For real estate, the term can go to 25 years. Maturities of loans for other fixed assets, such as equipment and machinery, usually are limited to seven to 15 years.

For most working-capital loans, the borrower can take up to seven years to repay--although in some instances the repayment period can be as long as 10 years.

These terms compare favorably with the typical maximum terms for conventional business loans: 15 years for real estate, seven years for other fixed assets, and four years for working capital.

Interest rates may be fixed or variable and are negotiated between the borrower and the lender. The rates are subject to SBA maximums. The maximum rate for loans of $50,000 or more is prime (based on the prime rate published in The Wall Street Journal, which recently has been 8.5 percent) plus 2.25 percent for loans of less than seven years, and prime plus 2.75 percent for loans of seven years or more.

For loans of less than $50,000, the maximum rate can be as high as prime plus 4.75 percent

The SBA charges guarantee and servicing fees to offset the cost of the program. These fees are paid by the lender but usually are passed along to the borrower.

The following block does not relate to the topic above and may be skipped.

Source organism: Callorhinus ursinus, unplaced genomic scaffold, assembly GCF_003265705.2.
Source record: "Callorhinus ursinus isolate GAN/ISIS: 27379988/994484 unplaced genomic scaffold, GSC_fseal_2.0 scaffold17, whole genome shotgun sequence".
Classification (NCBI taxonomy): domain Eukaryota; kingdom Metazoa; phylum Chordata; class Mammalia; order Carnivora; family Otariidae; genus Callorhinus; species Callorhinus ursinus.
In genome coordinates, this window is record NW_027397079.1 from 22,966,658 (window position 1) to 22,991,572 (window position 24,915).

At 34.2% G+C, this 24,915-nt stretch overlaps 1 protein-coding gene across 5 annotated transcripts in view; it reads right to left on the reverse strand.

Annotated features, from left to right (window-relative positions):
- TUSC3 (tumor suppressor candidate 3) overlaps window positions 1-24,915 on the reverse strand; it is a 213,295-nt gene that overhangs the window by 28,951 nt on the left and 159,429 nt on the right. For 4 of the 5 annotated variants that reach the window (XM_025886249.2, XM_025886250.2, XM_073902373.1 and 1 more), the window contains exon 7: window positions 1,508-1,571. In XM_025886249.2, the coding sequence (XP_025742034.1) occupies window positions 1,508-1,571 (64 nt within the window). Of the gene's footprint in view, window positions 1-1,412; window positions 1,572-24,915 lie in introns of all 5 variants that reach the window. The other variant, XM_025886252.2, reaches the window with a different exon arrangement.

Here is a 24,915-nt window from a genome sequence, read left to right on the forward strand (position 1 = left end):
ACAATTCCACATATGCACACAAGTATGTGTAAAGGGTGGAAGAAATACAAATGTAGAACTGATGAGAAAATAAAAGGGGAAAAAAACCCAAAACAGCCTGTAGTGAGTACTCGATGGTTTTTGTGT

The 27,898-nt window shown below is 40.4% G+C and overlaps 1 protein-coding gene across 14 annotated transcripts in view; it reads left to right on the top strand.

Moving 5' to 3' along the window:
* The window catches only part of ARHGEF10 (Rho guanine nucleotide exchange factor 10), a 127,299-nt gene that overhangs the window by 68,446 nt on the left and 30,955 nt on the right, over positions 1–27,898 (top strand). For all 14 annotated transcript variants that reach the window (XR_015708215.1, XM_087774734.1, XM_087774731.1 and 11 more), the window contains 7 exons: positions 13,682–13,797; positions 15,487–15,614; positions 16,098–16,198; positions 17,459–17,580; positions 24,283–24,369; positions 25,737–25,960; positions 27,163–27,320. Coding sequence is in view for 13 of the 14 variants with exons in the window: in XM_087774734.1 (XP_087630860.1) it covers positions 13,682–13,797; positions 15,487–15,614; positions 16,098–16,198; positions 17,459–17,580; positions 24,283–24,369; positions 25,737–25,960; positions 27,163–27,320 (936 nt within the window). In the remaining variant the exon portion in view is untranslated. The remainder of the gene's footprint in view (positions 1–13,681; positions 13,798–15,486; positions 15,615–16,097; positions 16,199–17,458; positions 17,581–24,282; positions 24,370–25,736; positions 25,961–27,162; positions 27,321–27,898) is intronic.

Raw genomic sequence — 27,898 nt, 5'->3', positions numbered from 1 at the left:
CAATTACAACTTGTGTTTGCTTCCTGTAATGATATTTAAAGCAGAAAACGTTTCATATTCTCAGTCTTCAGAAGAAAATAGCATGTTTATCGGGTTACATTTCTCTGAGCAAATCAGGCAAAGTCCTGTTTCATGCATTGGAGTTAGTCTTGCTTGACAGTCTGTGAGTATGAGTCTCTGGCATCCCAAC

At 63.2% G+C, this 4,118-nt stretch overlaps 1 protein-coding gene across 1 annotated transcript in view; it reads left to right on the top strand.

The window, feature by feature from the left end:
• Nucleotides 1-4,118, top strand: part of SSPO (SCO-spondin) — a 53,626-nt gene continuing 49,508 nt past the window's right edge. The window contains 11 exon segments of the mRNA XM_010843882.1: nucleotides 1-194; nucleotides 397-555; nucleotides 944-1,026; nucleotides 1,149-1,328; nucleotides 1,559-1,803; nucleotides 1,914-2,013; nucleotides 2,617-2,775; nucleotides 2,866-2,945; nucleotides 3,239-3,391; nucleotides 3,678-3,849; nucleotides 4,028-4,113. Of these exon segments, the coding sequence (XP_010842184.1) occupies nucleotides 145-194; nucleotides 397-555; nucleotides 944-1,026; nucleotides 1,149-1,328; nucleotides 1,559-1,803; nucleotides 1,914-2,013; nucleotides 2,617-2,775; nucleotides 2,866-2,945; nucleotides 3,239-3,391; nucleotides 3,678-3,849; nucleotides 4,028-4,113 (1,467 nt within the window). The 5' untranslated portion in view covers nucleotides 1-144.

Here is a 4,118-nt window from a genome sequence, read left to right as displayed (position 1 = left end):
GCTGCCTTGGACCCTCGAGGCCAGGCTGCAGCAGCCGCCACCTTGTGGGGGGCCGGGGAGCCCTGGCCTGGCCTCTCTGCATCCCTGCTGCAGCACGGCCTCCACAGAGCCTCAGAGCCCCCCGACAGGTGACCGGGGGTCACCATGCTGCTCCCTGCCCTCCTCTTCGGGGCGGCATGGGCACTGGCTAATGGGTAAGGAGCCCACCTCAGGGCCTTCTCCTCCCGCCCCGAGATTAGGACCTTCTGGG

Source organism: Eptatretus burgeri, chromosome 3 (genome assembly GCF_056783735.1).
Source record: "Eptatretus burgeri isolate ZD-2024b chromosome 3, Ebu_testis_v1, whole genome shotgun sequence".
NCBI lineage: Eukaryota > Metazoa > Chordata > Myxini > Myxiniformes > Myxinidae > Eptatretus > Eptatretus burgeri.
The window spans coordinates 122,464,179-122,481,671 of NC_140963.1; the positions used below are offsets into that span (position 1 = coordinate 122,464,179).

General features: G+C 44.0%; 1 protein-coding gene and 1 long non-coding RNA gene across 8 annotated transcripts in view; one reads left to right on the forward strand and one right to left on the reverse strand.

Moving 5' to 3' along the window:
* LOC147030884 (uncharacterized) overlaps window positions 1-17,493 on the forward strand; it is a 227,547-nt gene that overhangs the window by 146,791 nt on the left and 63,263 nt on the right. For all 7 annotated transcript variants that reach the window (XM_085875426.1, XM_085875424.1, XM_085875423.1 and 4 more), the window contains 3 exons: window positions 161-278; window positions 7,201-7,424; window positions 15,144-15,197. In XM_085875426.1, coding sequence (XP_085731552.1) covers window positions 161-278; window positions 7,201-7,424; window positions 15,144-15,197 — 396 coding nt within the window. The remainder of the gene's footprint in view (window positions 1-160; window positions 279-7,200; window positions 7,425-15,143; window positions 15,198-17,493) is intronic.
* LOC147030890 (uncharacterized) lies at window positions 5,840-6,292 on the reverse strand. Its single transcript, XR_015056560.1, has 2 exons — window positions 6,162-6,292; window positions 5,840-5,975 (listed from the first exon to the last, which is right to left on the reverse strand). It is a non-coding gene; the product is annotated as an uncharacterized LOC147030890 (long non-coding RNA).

When the guaranteed portion is $80,000 or less, the fee is 2 percent of the guaranteed portion. For loans with a guaranteed portion exceeding $80,000, a 3 percent guarantee fee is charged. In addition, all loans are subject to a 0.5 percent annualized servicing fee, which is applied to the outstanding balance of the SBAs guaranteed portion of the loan.

Processing fees, origination fees, application fees, points, brokerage fees, bonus points, and other such fees are prohibited.

The Intermediary's Role

Prospective borrowers in the Women's Prequalified Loan Program start by going to a local nonprofit organization that has been designated to serve as an intermediary in the program. There are more than 60 intermediary offices in 36 states, Puerto Rico, and the District of Columbia. To locate one near you, call your state SBA office.